President Joe Biden will host Sen. Joe Manchin in Delaware on Sunday as the two seek to finalize an agreement on Biden’s domestic agenda, according to multiple people familiar with the meeting.
The president will huddle with the the West Virginia moderate in Delaware, where Biden is spending the weekend. The meeting comes at an absolutely critical time for Biden, who is seeking to clinch a deal with Manchin and Sen. Kyrsten Sinema (D-Ariz.) on his social spending plan in the next week.
Democrats are hopeful that the president and the two senators can hash things out and strike a framework on a topline agreement for the legislation aimed at climate action, childcare, health care and education. But they are somewhat far apart, as Manchin sticks to his $1.5 trillion number, and the White House and Democratic leaders aim to go as high as $2 trillion after initially pursuing $3.5 trillion.
The slimming of the legislation is threatening to derail two long-held Democratic priorities: Paid leave and Medicare expansion for dental, vision and hearing. Neither Biden nor progressives in the Senate have signed off on eliminating those, though that could become necessary to win Manchin’s support and strike a quick deal.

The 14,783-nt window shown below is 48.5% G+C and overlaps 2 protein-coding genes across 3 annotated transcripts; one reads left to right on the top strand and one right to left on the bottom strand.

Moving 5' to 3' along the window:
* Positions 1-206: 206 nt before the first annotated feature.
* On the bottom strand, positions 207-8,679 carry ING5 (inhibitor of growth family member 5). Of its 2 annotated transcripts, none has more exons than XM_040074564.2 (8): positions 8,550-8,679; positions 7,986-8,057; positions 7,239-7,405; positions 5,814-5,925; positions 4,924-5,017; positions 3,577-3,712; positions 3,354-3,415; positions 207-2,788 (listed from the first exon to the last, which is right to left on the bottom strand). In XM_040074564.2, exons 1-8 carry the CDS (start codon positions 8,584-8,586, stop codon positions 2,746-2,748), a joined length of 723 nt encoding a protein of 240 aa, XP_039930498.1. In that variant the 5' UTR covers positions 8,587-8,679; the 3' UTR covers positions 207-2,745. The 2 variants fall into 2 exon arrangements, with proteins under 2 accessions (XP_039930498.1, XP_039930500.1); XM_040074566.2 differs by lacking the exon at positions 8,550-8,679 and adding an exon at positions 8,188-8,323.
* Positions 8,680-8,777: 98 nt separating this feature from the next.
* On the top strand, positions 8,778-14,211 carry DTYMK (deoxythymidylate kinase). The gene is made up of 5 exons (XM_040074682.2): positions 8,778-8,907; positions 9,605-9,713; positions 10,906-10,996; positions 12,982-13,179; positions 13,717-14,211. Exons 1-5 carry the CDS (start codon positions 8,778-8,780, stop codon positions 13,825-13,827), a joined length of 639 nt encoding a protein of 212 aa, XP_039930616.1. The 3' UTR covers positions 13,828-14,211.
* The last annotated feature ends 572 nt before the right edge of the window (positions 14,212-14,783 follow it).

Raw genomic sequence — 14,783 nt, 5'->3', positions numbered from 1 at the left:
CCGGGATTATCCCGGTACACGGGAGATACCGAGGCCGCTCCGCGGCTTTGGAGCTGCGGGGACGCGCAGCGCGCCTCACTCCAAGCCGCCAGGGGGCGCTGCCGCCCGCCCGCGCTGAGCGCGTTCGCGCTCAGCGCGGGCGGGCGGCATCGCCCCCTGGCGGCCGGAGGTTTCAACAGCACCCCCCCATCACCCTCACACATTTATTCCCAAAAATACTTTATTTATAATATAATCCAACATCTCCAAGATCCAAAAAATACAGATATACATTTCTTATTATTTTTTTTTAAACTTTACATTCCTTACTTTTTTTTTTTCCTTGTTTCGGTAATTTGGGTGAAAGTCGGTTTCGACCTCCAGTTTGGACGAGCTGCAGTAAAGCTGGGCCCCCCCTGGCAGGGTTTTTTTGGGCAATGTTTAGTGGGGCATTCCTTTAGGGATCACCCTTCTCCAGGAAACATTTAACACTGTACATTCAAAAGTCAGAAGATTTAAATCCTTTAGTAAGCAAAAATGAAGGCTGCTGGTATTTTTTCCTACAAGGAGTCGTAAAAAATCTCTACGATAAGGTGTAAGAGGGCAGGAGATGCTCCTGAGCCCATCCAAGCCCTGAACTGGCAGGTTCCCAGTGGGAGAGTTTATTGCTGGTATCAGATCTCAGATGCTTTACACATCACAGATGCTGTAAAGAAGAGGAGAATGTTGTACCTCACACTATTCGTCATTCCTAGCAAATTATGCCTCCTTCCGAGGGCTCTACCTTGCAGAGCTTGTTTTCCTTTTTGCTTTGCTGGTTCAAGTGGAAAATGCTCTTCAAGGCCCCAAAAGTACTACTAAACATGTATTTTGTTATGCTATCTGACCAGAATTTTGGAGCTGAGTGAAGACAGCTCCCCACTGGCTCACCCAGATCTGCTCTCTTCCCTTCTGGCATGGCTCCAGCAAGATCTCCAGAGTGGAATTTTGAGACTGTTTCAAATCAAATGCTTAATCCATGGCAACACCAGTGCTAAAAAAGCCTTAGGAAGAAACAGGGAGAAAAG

In a town hall last week, Biden publicly discussed Manchin and Sinema’s opposition to the Medicare expansion, as well as Sinema’s resistance to increasing tax rates on corporations and high-income individuals.
“Joe’s not a bad guy. I mean, he’s a friend. And he’s always, at the end of the day, come around and voted for it,” Biden said.
In addition to working around Manchin’s spending concerns and his opposition to a carbon tax and Clean Energy Performance Program, Democrats are also working with Sinema on tax proposals to levy a minimum tax on corporations and target billionaires’ assets.
Given that they are still haggling over the price tag, revenues and overall policies for the legislation, it’s almost impossible to envision Democrats’ passing it this month. But party leaders are hopeful if they can land an agreement, it will offer enough specificity to progressives to encourage them to pass the $550 billion infrastructure bill before the HIghway Trust Fund runs dry at the end of the month — and before Virginia’s gubernatorial election a couple days later.